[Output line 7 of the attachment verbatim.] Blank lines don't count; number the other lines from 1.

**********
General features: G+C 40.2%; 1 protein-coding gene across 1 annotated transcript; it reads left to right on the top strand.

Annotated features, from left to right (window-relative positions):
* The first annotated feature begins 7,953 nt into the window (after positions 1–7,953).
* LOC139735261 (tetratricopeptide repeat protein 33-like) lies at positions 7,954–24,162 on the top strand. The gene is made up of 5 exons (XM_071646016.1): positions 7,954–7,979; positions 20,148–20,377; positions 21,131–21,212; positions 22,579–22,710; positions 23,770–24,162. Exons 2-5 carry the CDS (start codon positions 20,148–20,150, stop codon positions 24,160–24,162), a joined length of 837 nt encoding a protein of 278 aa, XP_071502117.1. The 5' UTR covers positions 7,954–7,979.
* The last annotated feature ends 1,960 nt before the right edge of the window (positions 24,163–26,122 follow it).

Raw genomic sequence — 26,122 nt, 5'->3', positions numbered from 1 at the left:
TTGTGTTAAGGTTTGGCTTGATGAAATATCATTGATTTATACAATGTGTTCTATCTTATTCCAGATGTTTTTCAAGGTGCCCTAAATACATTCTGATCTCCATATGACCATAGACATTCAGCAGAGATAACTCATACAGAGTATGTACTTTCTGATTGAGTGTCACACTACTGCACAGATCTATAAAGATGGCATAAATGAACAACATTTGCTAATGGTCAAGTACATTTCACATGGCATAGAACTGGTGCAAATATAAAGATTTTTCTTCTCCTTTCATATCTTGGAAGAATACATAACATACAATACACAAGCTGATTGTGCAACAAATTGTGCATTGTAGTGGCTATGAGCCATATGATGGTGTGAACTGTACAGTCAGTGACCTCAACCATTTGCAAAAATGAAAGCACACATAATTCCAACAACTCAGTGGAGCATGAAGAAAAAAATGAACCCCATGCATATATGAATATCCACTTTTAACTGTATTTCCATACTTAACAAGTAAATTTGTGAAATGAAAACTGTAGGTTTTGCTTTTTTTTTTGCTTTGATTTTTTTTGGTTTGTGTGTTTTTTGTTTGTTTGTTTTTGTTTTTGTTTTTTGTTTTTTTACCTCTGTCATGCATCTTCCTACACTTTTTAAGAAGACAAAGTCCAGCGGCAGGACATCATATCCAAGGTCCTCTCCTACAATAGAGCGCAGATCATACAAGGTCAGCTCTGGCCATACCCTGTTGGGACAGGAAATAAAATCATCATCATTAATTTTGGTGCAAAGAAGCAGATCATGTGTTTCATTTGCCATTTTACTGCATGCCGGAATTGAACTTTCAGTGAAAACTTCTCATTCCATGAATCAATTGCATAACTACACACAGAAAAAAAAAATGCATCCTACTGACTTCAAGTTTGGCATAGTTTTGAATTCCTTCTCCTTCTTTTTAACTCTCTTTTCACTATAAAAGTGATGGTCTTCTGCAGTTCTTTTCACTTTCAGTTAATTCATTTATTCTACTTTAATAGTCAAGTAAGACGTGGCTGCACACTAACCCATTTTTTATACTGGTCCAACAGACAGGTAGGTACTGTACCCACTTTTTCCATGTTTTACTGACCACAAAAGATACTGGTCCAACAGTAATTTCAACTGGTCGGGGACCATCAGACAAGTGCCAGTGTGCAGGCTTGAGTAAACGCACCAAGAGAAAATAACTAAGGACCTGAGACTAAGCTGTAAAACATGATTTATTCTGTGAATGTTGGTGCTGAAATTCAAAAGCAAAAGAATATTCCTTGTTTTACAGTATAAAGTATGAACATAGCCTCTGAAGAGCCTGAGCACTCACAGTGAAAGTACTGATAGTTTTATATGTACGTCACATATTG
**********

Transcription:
TTGTGTTAAGGTTTGGCTTGATGAAATATCATTGATTTATACAATGTGTTCTATCTTATTCCAGATGTTTTTCAAGGTGCCCTAAATACATTCTGATCTCCATATGACCATAGACATTCAGCAGAGATAACTCATACAGAGTATGTACTTTCTGATTGAGTGTCACACTACTGCACAGATCTATAAAGATGGCATAAATGAACAACATTTGCTAATGGTCAAGTACATTTCACATGGCATAGAACTGGTGCAAATATAAAGATTTTTCTTCTCCTTTCATATCTTGGAAGAATACATAACATACAATACACAAGCTGATTGTGCAACAAATTGTGCATTGTAGTGGCTATGAGCCATATGATGGTGTGAACTGTACAGTCAGTGACCTCAACCATTTGCAAAAATGAAAGCACACATAATTCCAACAACTCAGTGGAGCATGAAGAAAAAAATGAACCCCATGCATATATGAATATCCACTTTTAACTGTATTTCCATACTTAACAAGTAAATTTGTGAAATGAAAACTGTAGGTTTTGCTTTTTTTTTTGCTTTGATTTTTTTTGGTTTGTGTGTTTTTTGTTTGTTTGTTTTTGTTTTTGTTTTTTGTTTTTTTACCTCTGTCATGCATCTTCCTACACTTTTTAAGAAGACAAAGTCCAGCGGCAGGACATCATATCCAAGGTCCTCTCCTACAATAGAGCGCAGATCATACAAGGTCAGCTCTGGCCATACCCTGTTGGGACAGGAAATAAAATCATCATCATTAATTTTGGTGCAAAGAAGCAGATCATGTGTTTCATTTGCCATTTTACTGCATGCCGGAATTGAACTTTCAGTGAAAACTTCTCATTCCATGAATCAATTGCATAACTACACACAGAAAAAAAAAATGCATCCTACTGACTTCAAGTTTGGCATAGTTTTGAATTCCTTCTCCTTCTTTTTAACTCTCTTTTCACTATAAAAGTGATGGTCTTCTGCAGTTCTTTTCACTTTCAGTTAATTCATTTATTCTACTTTAATAGTCAAGTAAGACGTGGCTGCACACTAACCCATTTTTTATACTGGTCCAACAGACAGGTAGGTACTGTACCCACTTTTTCCATGTTTTACTGACCACAAAAGATACTGGTCCAACAGTAATTTCAACTGGTCGGGGACCATCAGACAAGTGCCAGTGTGCAGGCTTGAGTAAACGCACCAAGAGAAAATAACTAAGGACCTGAGACTAAGCTGTAAAACATGATTTATTCTGTGAATGTTGGTGCTGAAATTCAAAAGCAAAAGAATATTCCTTGTTTTACAGTATAAAGTATGAACATAGCCTCTGAAGAGCCTGAGCACTCACAGTGAAAGTACTGATAGTTTTATATGTACGTCACATATTG